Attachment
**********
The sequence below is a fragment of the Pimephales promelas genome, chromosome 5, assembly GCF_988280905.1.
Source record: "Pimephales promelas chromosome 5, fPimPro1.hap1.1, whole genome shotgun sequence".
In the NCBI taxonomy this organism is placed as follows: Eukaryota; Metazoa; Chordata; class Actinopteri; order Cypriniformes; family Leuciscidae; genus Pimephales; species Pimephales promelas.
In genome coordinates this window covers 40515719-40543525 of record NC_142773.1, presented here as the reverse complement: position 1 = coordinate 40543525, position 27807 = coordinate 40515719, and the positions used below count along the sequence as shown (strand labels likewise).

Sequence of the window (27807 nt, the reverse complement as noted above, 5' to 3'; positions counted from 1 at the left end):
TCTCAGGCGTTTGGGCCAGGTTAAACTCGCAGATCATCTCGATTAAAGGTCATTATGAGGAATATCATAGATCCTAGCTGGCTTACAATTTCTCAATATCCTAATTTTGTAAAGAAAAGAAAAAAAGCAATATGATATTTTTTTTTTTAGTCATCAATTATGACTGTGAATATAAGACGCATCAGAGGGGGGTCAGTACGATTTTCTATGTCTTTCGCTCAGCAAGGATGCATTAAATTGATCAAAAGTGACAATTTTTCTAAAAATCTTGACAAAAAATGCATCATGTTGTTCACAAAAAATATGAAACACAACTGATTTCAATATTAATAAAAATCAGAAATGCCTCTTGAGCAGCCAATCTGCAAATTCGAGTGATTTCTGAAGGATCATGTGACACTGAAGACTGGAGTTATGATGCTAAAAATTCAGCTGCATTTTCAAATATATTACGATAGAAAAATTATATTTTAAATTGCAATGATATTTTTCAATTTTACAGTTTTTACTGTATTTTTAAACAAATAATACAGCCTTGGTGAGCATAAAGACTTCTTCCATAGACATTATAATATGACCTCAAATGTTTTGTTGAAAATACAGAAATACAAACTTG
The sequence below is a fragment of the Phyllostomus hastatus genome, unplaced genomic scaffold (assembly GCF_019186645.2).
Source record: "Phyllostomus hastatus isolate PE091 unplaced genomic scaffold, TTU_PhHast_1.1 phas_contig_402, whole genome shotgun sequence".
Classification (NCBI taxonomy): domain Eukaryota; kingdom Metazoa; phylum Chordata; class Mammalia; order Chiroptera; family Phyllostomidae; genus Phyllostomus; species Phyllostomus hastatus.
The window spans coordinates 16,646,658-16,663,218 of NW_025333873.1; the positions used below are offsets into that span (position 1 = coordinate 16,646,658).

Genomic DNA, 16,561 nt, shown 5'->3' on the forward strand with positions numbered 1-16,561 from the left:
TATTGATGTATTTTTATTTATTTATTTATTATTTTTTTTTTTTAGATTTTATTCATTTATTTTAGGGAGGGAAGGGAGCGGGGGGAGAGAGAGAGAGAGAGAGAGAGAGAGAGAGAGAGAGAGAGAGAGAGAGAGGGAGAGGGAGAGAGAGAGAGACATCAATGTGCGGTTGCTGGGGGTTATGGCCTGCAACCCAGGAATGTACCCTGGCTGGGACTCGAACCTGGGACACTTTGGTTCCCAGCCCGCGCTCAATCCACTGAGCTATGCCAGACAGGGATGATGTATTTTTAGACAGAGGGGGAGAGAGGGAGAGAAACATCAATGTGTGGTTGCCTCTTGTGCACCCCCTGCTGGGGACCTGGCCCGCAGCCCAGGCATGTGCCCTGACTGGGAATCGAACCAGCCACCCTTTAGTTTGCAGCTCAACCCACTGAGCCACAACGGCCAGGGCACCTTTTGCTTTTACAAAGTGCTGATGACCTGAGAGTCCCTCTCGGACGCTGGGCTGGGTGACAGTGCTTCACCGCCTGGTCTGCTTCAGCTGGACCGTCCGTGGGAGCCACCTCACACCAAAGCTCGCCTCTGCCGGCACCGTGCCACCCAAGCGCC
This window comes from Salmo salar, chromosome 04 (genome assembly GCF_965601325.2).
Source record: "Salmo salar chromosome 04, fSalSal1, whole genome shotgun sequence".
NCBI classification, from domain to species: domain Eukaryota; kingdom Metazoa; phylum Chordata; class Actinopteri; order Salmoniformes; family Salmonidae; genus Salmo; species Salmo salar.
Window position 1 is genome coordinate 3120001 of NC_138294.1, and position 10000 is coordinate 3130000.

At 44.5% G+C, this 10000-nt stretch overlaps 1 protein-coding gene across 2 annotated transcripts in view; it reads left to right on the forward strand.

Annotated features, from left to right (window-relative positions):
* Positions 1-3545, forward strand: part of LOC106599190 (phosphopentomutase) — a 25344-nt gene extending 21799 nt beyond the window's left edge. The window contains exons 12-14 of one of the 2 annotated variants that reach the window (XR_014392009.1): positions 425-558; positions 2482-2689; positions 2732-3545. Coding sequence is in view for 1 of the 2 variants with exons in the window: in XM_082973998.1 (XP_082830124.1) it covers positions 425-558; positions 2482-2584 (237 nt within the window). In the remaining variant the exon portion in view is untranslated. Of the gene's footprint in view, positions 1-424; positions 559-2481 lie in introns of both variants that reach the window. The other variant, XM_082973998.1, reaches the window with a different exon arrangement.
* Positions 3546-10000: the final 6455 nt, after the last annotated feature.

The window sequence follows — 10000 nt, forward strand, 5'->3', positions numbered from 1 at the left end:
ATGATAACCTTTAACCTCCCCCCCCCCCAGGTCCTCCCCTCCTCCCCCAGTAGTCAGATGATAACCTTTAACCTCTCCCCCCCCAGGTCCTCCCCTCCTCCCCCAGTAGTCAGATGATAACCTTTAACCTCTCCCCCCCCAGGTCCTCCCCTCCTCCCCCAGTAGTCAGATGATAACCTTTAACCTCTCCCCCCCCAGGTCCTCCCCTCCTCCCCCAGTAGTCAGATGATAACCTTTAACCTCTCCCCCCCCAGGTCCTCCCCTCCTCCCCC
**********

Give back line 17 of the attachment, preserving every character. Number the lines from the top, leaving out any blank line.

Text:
At 44.5% G+C, this 10000-nt stretch overlaps 1 protein-coding gene across 2 annotated transcripts in view; it reads left to right on the forward strand.